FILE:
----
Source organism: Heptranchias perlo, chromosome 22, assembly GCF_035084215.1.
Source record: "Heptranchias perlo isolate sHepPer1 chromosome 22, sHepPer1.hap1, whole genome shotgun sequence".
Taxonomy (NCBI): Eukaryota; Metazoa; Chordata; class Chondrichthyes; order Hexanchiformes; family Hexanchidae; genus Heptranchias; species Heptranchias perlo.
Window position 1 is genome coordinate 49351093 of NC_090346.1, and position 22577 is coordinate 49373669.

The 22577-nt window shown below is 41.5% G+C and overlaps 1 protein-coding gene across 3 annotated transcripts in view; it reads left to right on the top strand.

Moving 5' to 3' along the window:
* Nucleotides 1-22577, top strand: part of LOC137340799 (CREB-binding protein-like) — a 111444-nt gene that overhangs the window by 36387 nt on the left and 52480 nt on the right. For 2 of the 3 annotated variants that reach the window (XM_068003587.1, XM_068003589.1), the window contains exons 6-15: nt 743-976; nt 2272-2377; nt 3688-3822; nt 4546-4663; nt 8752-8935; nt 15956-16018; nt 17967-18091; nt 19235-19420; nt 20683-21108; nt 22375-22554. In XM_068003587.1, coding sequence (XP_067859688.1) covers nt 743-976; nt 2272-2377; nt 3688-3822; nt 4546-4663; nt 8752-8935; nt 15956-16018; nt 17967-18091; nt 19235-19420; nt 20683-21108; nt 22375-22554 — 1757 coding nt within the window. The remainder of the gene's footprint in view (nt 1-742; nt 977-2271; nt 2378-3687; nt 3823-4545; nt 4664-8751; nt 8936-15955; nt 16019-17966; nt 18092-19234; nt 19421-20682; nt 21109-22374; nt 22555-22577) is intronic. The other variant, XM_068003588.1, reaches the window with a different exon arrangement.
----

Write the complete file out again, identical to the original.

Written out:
Source organism: Heptranchias perlo, chromosome 22, assembly GCF_035084215.1.
Source record: "Heptranchias perlo isolate sHepPer1 chromosome 22, sHepPer1.hap1, whole genome shotgun sequence".
Taxonomy (NCBI): Eukaryota; Metazoa; Chordata; class Chondrichthyes; order Hexanchiformes; family Hexanchidae; genus Heptranchias; species Heptranchias perlo.
Window position 1 is genome coordinate 49351093 of NC_090346.1, and position 22577 is coordinate 49373669.

The 22577-nt window shown below is 41.5% G+C and overlaps 1 protein-coding gene across 3 annotated transcripts in view; it reads left to right on the top strand.

Moving 5' to 3' along the window:
* Nucleotides 1-22577, top strand: part of LOC137340799 (CREB-binding protein-like) — a 111444-nt gene that overhangs the window by 36387 nt on the left and 52480 nt on the right. For 2 of the 3 annotated variants that reach the window (XM_068003587.1, XM_068003589.1), the window contains exons 6-15: nt 743-976; nt 2272-2377; nt 3688-3822; nt 4546-4663; nt 8752-8935; nt 15956-16018; nt 17967-18091; nt 19235-19420; nt 20683-21108; nt 22375-22554. In XM_068003587.1, coding sequence (XP_067859688.1) covers nt 743-976; nt 2272-2377; nt 3688-3822; nt 4546-4663; nt 8752-8935; nt 15956-16018; nt 17967-18091; nt 19235-19420; nt 20683-21108; nt 22375-22554 — 1757 coding nt within the window. The remainder of the gene's footprint in view (nt 1-742; nt 977-2271; nt 2378-3687; nt 3823-4545; nt 4664-8751; nt 8936-15955; nt 16019-17966; nt 18092-19234; nt 19421-20682; nt 21109-22374; nt 22555-22577) is intronic. The other variant, XM_068003588.1, reaches the window with a different exon arrangement.